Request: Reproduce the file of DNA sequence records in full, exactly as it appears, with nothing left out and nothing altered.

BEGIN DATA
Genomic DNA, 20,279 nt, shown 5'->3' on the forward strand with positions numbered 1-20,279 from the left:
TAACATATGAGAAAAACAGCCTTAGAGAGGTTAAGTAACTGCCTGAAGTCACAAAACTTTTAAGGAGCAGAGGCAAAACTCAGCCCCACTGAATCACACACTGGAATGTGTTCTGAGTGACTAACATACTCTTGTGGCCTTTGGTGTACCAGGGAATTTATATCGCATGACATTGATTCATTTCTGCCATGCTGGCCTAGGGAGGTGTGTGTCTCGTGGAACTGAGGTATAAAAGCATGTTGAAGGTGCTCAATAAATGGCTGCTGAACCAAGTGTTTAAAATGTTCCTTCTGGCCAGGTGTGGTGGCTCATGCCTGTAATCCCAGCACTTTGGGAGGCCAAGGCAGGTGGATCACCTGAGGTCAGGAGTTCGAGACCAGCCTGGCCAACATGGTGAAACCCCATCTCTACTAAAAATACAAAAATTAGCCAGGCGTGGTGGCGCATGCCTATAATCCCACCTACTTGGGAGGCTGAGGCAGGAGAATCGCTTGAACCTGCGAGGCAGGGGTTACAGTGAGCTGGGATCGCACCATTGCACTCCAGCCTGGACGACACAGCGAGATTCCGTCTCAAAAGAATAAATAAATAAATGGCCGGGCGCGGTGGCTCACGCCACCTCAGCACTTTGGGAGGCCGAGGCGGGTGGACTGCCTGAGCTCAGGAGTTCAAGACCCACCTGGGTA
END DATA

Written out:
Genomic DNA, 20,279 nt, shown 5'->3' on the forward strand with positions numbered 1-20,279 from the left:
TAACATATGAGAAAAACAGCCTTAGAGAGGTTAAGTAACTGCCTGAAGTCACAAAACTTTTAAGGAGCAGAGGCAAAACTCAGCCCCACTGAATCACACACTGGAATGTGTTCTGAGTGACTAACATACTCTTGTGGCCTTTGGTGTACCAGGGAATTTATATCGCATGACATTGATTCATTTCTGCCATGCTGGCCTAGGGAGGTGTGTGTCTCGTGGAACTGAGGTATAAAAGCATGTTGAAGGTGCTCAATAAATGGCTGCTGAACCAAGTGTTTAAAATGTTCCTTCTGGCCAGGTGTGGTGGCTCATGCCTGTAATCCCAGCACTTTGGGAGGCCAAGGCAGGTGGATCACCTGAGGTCAGGAGTTCGAGACCAGCCTGGCCAACATGGTGAAACCCCATCTCTACTAAAAATACAAAAATTAGCCAGGCGTGGTGGCGCATGCCTATAATCCCACCTACTTGGGAGGCTGAGGCAGGAGAATCGCTTGAACCTGCGAGGCAGGGGTTACAGTGAGCTGGGATCGCACCATTGCACTCCAGCCTGGACGACACAGCGAGATTCCGTCTCAAAAGAATAAATAAATAAATGGCCGGGCGCGGTGGCTCACGCCACCTCAGCACTTTGGGAGGCCGAGGCGGGTGGACTGCCTGAGCTCAGGAGTTCAAGACCCACCTGGGTA